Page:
Daily Reflection for September 25, 2020

DAILY REFLECTION  •  SEPTEMBER 25  •  Repose of St. Sergius, Abbot and Wonderworker of Radonezh


A saint does not shine outwardly. All of his riches are within, in his soul. A peasant came from afar to the monastery to see St. Sergius. When he asked the monks for the abbot, they told him he was working in the garden. The peasant went to the garden, and there saw a man in poor, ragged clothes, digging like any other peasant on a farm. The peasant returned to the monastery dissatisfied, thinking that the monks had made fun of him. So, to make things clear, he asked again for the glorious holy father, Sergius. Just then, Sergius returned to the monastery, and welcomed the peasant, serving him at the table. The saint saw into the heart of his guest, and knew the low opinion he had of his appearance. He consoled him by promising that he would see Sergius in a little while. A prince and his boyars then arrived at the monastery, and they all bowed low to St. Sergius, and asked his blessing. The monks then removed the peasant from the room in order to make room for the new guests. In amazement the peasant looked on from a distance, to see that the one he had sought had been nearby all the time. The peasant rebuked himself for his ignorance, and was greatly ashamed. When the prince departed, the peasant quickly approached the saint, fell at his feet and began to beg his forgiveness. The great saint embraced him and said to him: “Do not grieve, my son, for you are the only one who knew the truth about me, considering me to be nothing-while others were deluded, taking me for something great.”
(St. Nikolai Velimirovich, Prologue from Ochrid)

Fr. John’s Reflection

So all bore witness to Him, and marveled at the gracious words which proceeded out of His mouth. And they said, “Is this not Joseph’s son?” He said to them, “You will surely say this proverb to Me, ‘Physician, heal yourself! Whatever we have heard done in Capernaum, do also here in Your country.’” Then He said, “Assuredly, I say to you, no prophet is accepted in his own country.
            But I tell you truly, many widows were in Israel in the days of Elijah, when the heaven was shut up three years and six months, and there was a great famine throughout all the land; but to none of them was Elijah sent except to Zarephath, in the region of Sidon, to a woman who was a widow. And many lepers were in Israel in the time of Elisha the prophet, and none of them was cleansed except Naaman the Syrian.” So all those in the synagogue, when they heard these things, were filled with wrath,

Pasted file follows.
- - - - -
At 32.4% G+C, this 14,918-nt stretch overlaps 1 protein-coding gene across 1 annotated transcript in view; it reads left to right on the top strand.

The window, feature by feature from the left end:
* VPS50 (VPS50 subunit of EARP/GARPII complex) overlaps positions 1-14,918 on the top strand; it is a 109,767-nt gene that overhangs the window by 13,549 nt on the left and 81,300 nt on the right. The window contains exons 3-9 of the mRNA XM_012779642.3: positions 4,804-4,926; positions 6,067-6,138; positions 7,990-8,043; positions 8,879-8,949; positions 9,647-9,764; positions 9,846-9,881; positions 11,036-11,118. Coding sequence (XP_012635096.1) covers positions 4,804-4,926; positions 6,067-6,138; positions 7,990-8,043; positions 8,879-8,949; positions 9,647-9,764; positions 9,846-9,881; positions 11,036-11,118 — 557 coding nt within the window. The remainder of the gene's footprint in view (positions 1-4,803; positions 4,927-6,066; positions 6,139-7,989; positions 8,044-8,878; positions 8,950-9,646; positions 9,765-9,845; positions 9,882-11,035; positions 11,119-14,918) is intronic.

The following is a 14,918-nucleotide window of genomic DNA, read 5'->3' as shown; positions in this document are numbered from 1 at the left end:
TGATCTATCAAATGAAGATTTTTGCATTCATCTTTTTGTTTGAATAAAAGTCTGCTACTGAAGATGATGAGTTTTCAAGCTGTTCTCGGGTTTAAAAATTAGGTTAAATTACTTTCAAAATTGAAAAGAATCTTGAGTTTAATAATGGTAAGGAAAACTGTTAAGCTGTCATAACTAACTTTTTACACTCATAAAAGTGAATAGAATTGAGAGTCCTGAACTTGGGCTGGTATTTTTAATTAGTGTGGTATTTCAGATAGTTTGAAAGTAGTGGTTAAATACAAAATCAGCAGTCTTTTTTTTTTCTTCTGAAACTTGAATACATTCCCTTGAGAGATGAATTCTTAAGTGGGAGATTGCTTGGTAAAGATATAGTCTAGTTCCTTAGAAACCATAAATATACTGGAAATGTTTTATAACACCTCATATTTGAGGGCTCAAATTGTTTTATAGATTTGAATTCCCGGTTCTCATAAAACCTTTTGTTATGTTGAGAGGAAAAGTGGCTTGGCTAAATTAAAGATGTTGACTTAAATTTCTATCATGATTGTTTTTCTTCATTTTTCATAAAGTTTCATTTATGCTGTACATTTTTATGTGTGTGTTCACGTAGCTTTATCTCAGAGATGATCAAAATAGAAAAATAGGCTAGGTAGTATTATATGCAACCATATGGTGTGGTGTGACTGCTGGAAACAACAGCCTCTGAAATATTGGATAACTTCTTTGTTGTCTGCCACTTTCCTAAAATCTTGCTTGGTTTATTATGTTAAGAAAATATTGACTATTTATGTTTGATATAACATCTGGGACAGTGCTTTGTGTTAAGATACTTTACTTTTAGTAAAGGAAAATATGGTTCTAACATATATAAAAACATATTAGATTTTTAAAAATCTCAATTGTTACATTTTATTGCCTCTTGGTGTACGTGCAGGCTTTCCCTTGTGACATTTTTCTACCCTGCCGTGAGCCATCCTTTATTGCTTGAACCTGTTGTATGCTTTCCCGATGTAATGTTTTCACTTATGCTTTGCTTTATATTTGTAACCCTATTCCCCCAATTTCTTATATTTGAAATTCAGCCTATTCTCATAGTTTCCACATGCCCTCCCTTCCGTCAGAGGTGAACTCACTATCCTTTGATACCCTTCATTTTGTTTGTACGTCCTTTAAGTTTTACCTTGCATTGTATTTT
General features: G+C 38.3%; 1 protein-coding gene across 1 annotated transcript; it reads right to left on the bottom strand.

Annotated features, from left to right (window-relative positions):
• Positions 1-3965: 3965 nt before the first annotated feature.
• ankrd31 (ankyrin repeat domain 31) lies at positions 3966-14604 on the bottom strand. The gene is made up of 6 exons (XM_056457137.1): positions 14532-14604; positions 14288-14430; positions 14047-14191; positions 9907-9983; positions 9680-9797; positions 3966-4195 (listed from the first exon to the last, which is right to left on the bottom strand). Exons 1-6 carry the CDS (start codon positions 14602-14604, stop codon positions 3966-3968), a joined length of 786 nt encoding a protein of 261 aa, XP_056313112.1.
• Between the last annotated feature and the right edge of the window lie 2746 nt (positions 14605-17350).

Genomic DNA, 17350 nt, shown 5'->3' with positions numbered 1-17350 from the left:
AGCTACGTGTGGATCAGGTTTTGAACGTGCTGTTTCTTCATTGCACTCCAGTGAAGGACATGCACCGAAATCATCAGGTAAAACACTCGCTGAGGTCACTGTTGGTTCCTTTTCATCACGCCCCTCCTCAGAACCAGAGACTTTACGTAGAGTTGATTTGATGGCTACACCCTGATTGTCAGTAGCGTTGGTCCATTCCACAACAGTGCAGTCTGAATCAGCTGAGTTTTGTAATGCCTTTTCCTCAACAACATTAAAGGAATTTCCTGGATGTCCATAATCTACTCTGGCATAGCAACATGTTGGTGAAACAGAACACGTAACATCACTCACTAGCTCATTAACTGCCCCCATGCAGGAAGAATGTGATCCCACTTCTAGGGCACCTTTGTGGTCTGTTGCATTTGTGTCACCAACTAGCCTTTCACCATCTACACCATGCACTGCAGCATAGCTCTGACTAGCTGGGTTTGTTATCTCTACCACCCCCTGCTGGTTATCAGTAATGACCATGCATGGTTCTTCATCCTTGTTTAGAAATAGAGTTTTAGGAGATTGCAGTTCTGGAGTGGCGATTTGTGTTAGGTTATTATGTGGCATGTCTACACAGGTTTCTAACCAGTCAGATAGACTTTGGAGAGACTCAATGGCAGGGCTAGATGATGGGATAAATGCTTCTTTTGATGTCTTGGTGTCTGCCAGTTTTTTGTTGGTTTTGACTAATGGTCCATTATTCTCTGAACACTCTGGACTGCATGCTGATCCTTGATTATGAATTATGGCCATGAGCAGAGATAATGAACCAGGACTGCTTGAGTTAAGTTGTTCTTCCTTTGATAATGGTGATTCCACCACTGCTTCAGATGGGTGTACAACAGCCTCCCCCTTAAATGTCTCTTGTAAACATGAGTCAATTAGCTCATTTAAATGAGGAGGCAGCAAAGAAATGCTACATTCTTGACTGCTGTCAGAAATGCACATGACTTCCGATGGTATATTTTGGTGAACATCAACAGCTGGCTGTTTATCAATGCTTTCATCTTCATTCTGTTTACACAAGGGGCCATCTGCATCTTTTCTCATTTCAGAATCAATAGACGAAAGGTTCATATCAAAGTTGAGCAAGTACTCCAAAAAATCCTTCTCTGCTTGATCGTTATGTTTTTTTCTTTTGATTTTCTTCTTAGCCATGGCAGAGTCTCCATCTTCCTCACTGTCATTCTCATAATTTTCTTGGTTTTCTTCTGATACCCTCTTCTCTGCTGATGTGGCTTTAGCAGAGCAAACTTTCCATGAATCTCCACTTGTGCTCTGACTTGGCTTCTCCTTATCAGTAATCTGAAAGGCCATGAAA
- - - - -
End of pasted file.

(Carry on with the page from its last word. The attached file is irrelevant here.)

and rose up and thrust Him out of the city; and they led Him to the brow of the hill on which their city was built, that they might throw Him down over the cliff. Then passing through the midst of them, He went His way. (Luke 4:22-30)

We see in the lectionary reading for today from the Gospel of St. Luke the paradoxical contrast in the way people see and respond to the Lord. This is the continuation in chapter four of the remarkable encounter he has in the synagogue in Nazareth. He reads the passage from Isaiah in which the Anointed One (Messiah) is prophesied. He closes the book and says, “Today, this scripture is fulfilled in your hearing.” Then the paradox. On the one hand, the people “marveled” at the gracious words, for “Isn’t this Joseph’s son?” Then Jesus turns His “gracious words” to them, when He knows that they want Him to do the great things in Capernaum they heard about in His own country. But not only does He tell them a prophet is without honor in his own country, but reminds them that Elijah and Elisha could do only one miracle each in their own country because of the hardness of heart of the people and their unwillingness to hear God. So it then is the “other hand,” their marvel turns into wrath when they deduced He was speaking of them and they led Him out of the city, intending to kill Him by throwing Him over a cliff. Once there, however, He passed through their midst and “went His way.”

We know that the paradox of “marvel” on the one hand and “wrath” on the other hand is produced in whomever feels like the target of His words. We are at least tempted regularly to act in the same way, marveling at the beauty and majesty of the Lord’s words, until the words convict us in our thoughts and hearts, if not our deeds. To act as if the Lord’s words and the Church’s teaching is a giant smorgasbord, picking out and gorging ourselves on the commandments we like and perhaps even find easy, then rejecting and even judging those we find hard or disagreeable, is day-to-day Christianity for many, including those in the Church. The paradoxical temptations must be fought tooth and nail by anyone seeking the Kingdom of Heaven.

But at the end of this, I’ve always been fascinated by the last line. How could the Lord be “taken” out of the city by a crowd with the intent of murder and then just “pass through their midst?” The only conclusion I’ve ever been able to come to is that the Lord is not subject to anyone or anything unless He wills to be subject. This is not the only time He “passes through the midst” of angry crowds. It was not His time. But when they come to Gethsemane to arrest Him, He freely goes to His passion. I think the lesson for me is that He absolutely, more than anything, wants to reside in me and my soul, and wants me to reside in Him and His Kingdom. But if He finds that I am full of wrath, He will simply pass through and go His own way. He is the Lord of me. I am not the Lord of Him. It is not enough for me to “marvel” at His gracious words. They must become alive in my life.